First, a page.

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Wildlife officials provides tips for avoiding bear problems as new camping season begins


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Because black bears are usually afraid of people, they will often stay away from campsites. However, food may attract a hungry bear. Outdoor enthusiasts are encouraged to be take precautions not to attract bears.

As a new camping season begins in Utah, wildlife officials are urging people to keep their campsites clean and to not feed black bears.

Because black bears are wild animals, they're usually afraid of people, said Kevin Bunnell, mammals program coordinator for the Division of Wildlife Resources.

"That changes as soon as they start associating people with a place to get food," Bunnell says. "They start to lose their fear of people and can become aggressive and dangerous."

Food is what attracts bears to people, Bunnell said. By following a few simple rules, people can virtually eliminate problems with bears:

•Keep your campsite clean. Don't scatter garbage, food scraps and fat drippings around your campsite, and don't leave them in your fire pit. Place them in an air tight container and take them home with you.

•Keep the cooking grills and utensils in your camping area clean.

•Don't leave food out. Instead, store food and coolers in the trunk of your car, in your camping trailer, in a bear proof container (please remember: plastic garbage cans and plastic food storage containers are not bear proof), or suspended at least 12 feet high between two trees, so bears can't reach them.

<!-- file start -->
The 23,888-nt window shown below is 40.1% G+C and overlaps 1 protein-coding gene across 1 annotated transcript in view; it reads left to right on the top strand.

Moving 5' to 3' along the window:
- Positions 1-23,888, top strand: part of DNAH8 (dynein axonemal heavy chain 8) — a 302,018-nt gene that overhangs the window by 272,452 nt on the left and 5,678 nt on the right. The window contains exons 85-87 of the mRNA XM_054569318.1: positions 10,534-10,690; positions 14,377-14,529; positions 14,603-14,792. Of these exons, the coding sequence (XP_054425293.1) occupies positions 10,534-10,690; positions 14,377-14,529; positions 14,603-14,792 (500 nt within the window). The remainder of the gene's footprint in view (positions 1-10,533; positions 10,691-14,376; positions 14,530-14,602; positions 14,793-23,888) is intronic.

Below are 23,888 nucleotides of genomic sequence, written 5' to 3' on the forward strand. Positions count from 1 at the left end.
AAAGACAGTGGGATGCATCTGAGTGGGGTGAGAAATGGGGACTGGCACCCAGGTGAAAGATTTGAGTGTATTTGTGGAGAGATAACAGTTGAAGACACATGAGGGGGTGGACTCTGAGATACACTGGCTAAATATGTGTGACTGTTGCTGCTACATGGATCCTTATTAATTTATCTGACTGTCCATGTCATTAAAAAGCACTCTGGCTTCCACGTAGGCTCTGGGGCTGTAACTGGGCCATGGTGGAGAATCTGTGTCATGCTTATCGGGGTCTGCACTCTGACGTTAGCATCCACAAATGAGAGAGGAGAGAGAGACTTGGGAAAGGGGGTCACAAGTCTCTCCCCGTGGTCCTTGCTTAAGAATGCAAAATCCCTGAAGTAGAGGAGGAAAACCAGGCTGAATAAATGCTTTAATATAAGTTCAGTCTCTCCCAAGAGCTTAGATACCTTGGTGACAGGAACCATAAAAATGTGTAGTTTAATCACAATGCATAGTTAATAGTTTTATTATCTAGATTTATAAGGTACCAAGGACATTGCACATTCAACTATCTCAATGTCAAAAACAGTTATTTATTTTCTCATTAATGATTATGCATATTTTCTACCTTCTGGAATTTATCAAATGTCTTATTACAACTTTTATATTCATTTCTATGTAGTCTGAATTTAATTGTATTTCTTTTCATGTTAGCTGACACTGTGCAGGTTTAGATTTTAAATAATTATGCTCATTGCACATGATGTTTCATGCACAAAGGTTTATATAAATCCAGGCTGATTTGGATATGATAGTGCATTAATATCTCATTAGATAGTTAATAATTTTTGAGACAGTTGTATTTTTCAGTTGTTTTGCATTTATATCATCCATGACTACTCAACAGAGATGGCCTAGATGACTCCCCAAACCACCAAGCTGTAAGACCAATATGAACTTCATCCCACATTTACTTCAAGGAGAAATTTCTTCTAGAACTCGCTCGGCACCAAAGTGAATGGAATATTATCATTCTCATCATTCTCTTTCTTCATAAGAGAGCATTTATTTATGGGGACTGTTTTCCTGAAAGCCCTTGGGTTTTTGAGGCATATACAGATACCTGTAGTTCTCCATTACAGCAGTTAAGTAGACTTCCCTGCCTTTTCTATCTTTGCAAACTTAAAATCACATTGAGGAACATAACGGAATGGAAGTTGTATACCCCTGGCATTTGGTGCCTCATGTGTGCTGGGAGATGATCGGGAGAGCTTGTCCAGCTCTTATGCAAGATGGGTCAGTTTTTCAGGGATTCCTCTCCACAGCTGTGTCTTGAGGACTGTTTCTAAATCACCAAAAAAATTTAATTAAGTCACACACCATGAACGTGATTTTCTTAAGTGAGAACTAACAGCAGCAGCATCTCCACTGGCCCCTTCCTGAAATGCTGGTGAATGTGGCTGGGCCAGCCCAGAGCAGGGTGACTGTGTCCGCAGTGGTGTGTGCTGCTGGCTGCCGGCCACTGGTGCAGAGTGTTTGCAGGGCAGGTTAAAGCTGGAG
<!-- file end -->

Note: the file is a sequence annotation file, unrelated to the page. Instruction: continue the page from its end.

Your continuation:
•Never intentionally feed bears by leaving food out for them.

•Bears have an incredible sense of smell, so make sure you cook away from your tent or sleeping area. Also, don't sleep in the clothes you cooked in or wore while cleaning fish. Leave those clothes, along with utensils, rags and anything else used in food preparation, cooking, eating and clean up, at your cooking area or sealed inside a vehicle.

Bunnell said when people don't follow these rules, wildlife biologists and conservation officers aren't left with many options.

"If this is the first time a bear has just gotten into trouble, we'll haze it with rubber bullets or hounds, or we'll try and capture it. Sometimes these experiences will scare the bear enough that it won't visit that campground again," he said.

"Unfortunately, these methods only work with bears that are brand new to a campground. Bears that have already associated a campground with food will come back to the campground as soon as we move them to a new area."

Bunnell said bears have an incredible homing ability. They can find their way back to an area that's as far as 100 miles away from where they've been moved to.

"It's difficult for our biologists to find remote sites to move 'problem' bears to. If we move a bear, often all we've done is shift the problem to a new area of the state," he said. "The bear is used to looking to campgrounds for food. It will roam and find a campground in any area we place it in."

Bunnell said when a bear returns to an area that it's been moved from, or when a bear poses a threat to people, the DWR has no choice but to euthanize the bear. "It's very simple to avoid putting a bear in a situation where it has to be killed to protect the public," he said.

"We hope people will help the bears by following our advice this year."

Safety tips and a brochure titled "Living in Black Bear Country" are available for free at www.wildlife.utah.gov/bear. Interested outdoor enthusiasts can also call the nearest Division of Wildlife Resources office, or the DWR's Salt Lake City office at (801) 538-4700, for more information.


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